DOUBLE-ALMOND PIE CRUST
3 1/2 tablespoons (50 grams) egg yolks (from 3 to 4 eggs), whisked
3/4 cup (165 grams) unsalted butter, very cold
1 1/2 cups (200 grams) all-purpose flour
3/8 cup (30 grams) almond flour
3/4 cup (80 grams) powdered sugar
1 teaspoon (4 grams) salt
1/2 teaspoon (2 grams) baking powder
3/4 teaspoon (2.5 grams) almond extract
Baking beads or dry beans, as needed
Fill a large stock pot with hot water, then set over low heat and bring to 153 F. Clip a digital thermometer to the rim of the pot, with the tip well submerged, to monitor the temperature.
When the water reaches 153 F, place the egg yolks in a zip-close plastic bag. Slowly lower the open bag into the heated water until the top is nearly at the surface of the water, then seal it. The goal is to use the water pressure to squeeze as much air as possible out of the bag. Once sealed, the bag should sink.
Submerge the bag of yolks, and let them cook in the 153 F water for 45 minutes. Keep an eye on the thermometer and adjust the heat as needed to keep the temperature at or near 153 F.
While the yolks cook, dice the chilled butter, and combine it in a food processor with both flours, the powdered sugar, salt, and baking powder. Pulse until the mixture takes on the texture of cornmeal.
Add the almond extract and cooked egg yolks gradually, while continuing to pulse the food processor. Continue processing until the dough starts to bind. Although it may look quite dry, it will cohere eventually.
Shape the dough into a ball, flatten it into a thick disk, then wrap it tightly in plastic wrap. Put the wrapped dough into the refrigerator and let it rest for an hour. As it rests, the butter in the dough will harden and the gluten will grow more elastic. While the dough rests, you can make the pastry cream and caramelized almonds from the recipes below.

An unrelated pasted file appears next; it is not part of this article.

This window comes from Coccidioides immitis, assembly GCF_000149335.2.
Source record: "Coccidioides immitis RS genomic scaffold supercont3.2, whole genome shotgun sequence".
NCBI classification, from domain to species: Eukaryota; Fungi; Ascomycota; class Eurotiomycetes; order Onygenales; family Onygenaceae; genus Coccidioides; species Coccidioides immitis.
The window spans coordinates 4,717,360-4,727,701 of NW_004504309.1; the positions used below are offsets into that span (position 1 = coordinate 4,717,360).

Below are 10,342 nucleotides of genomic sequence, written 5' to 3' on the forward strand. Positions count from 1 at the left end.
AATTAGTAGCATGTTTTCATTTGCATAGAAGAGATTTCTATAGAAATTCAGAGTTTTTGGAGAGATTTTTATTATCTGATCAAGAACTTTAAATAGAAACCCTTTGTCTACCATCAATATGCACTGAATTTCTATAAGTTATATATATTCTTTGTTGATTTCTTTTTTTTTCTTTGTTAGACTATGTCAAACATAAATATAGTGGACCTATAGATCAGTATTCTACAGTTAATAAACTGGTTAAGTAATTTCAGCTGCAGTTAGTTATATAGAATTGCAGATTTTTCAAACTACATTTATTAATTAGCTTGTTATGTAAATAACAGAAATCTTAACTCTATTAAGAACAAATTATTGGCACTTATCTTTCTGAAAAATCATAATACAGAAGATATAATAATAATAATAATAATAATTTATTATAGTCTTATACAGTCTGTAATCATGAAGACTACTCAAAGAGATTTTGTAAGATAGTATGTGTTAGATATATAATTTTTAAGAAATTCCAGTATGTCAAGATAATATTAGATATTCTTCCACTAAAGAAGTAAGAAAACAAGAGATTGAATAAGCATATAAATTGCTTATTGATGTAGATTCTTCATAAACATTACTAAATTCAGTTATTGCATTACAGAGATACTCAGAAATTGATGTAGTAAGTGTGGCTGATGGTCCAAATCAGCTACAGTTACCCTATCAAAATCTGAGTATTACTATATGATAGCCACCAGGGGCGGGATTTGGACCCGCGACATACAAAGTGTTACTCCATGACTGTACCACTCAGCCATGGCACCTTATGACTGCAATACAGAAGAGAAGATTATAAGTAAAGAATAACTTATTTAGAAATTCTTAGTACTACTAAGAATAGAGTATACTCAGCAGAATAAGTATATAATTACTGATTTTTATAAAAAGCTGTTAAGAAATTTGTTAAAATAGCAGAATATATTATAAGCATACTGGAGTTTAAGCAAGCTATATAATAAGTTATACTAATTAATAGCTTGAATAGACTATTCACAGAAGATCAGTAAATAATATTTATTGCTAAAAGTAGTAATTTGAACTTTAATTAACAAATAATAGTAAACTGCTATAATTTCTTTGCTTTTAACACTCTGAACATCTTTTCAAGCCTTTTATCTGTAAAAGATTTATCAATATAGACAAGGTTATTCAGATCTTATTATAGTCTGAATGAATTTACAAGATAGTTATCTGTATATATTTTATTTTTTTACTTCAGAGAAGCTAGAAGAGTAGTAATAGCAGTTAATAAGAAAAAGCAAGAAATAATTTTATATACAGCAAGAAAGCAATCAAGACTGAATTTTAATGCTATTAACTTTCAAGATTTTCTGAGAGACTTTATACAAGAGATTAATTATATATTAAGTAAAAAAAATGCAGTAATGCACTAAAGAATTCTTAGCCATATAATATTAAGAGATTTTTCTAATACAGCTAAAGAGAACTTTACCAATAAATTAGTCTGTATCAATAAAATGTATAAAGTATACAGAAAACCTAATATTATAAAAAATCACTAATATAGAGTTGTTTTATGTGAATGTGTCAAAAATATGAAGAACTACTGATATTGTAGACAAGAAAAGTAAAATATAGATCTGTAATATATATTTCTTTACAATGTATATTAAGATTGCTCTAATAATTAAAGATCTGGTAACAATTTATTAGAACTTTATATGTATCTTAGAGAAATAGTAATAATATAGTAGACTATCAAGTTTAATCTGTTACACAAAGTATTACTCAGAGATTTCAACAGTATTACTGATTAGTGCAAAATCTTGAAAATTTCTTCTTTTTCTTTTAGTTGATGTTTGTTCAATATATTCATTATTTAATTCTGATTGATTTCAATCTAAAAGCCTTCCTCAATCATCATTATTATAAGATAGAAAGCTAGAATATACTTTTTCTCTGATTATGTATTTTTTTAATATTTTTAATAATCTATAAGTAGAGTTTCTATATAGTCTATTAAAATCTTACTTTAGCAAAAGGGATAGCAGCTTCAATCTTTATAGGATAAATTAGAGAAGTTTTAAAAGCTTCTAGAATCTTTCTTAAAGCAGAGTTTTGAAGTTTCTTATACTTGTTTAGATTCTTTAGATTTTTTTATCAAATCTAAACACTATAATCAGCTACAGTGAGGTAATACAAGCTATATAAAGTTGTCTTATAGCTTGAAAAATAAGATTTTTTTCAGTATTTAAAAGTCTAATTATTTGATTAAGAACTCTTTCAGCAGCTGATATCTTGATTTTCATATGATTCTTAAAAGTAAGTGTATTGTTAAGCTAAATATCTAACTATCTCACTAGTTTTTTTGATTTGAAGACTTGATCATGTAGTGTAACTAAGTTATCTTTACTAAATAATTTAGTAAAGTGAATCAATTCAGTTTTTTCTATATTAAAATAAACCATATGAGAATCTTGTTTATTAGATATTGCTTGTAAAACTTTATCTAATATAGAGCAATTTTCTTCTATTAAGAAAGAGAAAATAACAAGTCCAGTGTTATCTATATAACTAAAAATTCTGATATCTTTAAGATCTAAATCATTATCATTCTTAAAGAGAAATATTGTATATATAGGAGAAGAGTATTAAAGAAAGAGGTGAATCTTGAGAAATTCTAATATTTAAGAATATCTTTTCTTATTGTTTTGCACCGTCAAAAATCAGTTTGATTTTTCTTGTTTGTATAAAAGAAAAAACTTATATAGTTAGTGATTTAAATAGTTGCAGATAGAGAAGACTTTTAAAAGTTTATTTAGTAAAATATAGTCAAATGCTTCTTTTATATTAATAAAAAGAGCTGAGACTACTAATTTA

When the dough is nearly finished chilling, heat the oven to 375 F.
Unwrap the dough and roll it into a circle that is about 1/8 inch think and about 14 inches around (or 2 inches larger in diameter than your pie pan). If you find that the dough is too sticky to roll, either chill it again or place it between 2 pieces of plastic wrap or kitchen parchment, and then roll it.
Line a 12-inch pie pan with the dough; do not trim off the excess. Instead, let the edges drape over the sides of the pan. Press the dough firmly into the pan interior. If you don't need to use the crust right away, cover the unbaked crust in plastic wrap and store it in the refrigerator. For longer-term storage, vacuum seal it, and stick it in the freezer.
To prepare the crust for baking, prick it with a fork all over, then press kitchen parchment over the top to protect it during baking. Fill the pan with baking beads or dry beans, and press them against the walls so that the dough doesn't droop while it is in the oven.